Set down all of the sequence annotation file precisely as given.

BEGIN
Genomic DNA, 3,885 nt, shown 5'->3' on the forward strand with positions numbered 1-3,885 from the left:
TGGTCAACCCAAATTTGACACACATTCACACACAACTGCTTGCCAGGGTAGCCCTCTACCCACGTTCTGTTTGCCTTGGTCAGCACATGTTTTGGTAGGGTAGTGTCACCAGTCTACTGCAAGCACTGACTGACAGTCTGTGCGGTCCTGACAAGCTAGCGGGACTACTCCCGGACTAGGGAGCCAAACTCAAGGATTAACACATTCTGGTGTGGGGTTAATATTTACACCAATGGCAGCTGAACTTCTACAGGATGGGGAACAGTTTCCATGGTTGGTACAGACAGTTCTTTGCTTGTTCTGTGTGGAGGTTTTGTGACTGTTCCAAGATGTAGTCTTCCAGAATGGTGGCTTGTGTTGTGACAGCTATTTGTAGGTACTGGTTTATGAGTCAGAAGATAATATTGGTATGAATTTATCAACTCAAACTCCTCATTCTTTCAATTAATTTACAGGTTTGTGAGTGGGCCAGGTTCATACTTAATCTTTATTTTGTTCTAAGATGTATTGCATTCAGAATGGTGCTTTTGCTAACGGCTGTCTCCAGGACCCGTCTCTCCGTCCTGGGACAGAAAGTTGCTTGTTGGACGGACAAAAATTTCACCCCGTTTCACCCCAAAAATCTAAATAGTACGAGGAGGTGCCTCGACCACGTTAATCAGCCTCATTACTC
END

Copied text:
Genomic DNA, 3,885 nt, shown 5'->3' on the forward strand with positions numbered 1-3,885 from the left:
TGGTCAACCCAAATTTGACACACATTCACACACAACTGCTTGCCAGGGTAGCCCTCTACCCACGTTCTGTTTGCCTTGGTCAGCACATGTTTTGGTAGGGTAGTGTCACCAGTCTACTGCAAGCACTGACTGACAGTCTGTGCGGTCCTGACAAGCTAGCGGGACTACTCCCGGACTAGGGAGCCAAACTCAAGGATTAACACATTCTGGTGTGGGGTTAATATTTACACCAATGGCAGCTGAACTTCTACAGGATGGGGAACAGTTTCCATGGTTGGTACAGACAGTTCTTTGCTTGTTCTGTGTGGAGGTTTTGTGACTGTTCCAAGATGTAGTCTTCCAGAATGGTGGCTTGTGTTGTGACAGCTATTTGTAGGTACTGGTTTATGAGTCAGAAGATAATATTGGTATGAATTTATCAACTCAAACTCCTCATTCTTTCAATTAATTTACAGGTTTGTGAGTGGGCCAGGTTCATACTTAATCTTTATTTTGTTCTAAGATGTATTGCATTCAGAATGGTGCTTTTGCTAACGGCTGTCTCCAGGACCCGTCTCTCCGTCCTGGGACAGAAAGTTGCTTGTTGGACGGACAAAAATTTCACCCCGTTTCACCCCAAAAATCTAAATAGTACGAGGAGGTGCCTCGACCACGTTAATCAGCCTCATTACTC